Brazil had a record-setting 351.153 divorces in 2011, 45.6% more than in 2010 and the most since the annual statistic began to be kept in 1984, the government said Monday.
The 2011 divorce rate 2.6 for every 1,000 inhabitants over the age of 15 was also the highest since 1984, when it was only 0.5 for every 1,000, according to figures released by the IBGE statistics agency.
The IBGE attributed the steep rise in the number of couples opting for divorce to a new legislation in 2010 that reduced the length of time required by law for the granting of a divorce, which has been legal in Brazil since 1977.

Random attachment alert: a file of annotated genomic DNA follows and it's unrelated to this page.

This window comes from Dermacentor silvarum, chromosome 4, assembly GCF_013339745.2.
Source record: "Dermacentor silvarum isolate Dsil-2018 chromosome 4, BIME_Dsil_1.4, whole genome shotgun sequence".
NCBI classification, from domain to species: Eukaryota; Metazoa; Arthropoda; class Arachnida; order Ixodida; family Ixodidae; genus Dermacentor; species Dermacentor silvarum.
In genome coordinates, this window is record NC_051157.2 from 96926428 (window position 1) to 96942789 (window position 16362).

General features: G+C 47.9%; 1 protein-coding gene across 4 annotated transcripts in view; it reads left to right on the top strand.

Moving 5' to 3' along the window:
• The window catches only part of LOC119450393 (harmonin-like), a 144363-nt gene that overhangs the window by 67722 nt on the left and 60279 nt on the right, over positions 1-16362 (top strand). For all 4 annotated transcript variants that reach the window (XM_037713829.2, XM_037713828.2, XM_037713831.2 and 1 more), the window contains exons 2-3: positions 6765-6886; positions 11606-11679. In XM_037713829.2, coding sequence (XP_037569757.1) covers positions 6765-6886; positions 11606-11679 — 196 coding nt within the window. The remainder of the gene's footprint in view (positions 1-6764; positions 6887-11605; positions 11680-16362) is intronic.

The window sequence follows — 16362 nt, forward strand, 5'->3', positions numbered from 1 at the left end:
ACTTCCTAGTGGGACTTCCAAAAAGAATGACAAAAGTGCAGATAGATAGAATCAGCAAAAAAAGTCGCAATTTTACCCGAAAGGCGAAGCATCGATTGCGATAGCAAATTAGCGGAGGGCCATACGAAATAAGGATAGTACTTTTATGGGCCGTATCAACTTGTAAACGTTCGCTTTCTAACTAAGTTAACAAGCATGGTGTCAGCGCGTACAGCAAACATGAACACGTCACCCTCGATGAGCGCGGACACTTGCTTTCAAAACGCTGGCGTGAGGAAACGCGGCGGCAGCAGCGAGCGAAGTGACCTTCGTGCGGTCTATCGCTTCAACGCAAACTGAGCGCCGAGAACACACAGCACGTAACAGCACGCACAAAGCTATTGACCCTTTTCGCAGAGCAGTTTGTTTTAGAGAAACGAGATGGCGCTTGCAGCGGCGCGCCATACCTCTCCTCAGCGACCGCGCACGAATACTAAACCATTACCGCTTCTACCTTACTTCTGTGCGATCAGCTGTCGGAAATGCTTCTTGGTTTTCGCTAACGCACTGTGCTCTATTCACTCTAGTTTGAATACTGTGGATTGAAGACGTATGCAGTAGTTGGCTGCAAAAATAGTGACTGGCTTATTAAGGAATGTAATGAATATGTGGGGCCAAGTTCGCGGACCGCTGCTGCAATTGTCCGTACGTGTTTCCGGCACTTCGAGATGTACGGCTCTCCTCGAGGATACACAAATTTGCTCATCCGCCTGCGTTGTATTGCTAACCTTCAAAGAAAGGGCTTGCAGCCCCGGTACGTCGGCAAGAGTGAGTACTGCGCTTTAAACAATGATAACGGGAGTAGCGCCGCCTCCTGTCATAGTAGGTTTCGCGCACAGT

With the new regulations, a person who married last week can get a divorce today. That was impossible before Claudio Crespo, IBGE economist and coordinator of the study, said.
The highest divorce rate in 2011 occurred in the 30-53 age group.
Of all the couples who divorced in 2011, some 37.2% had no children, 19.7% had adult offspring and 37.1% had children who were still minors.
Ten years previously, 51.5% of divorces were among couples with children who were minors, 26.8% of the couples had no children and 13.5% were couples with adult offspring.
Also on the rise are the number divorcees who wed again. The percentage of those who contract another marriage among the total number of marriages was 20.3% in 2011, compared with 12.3% in 2001.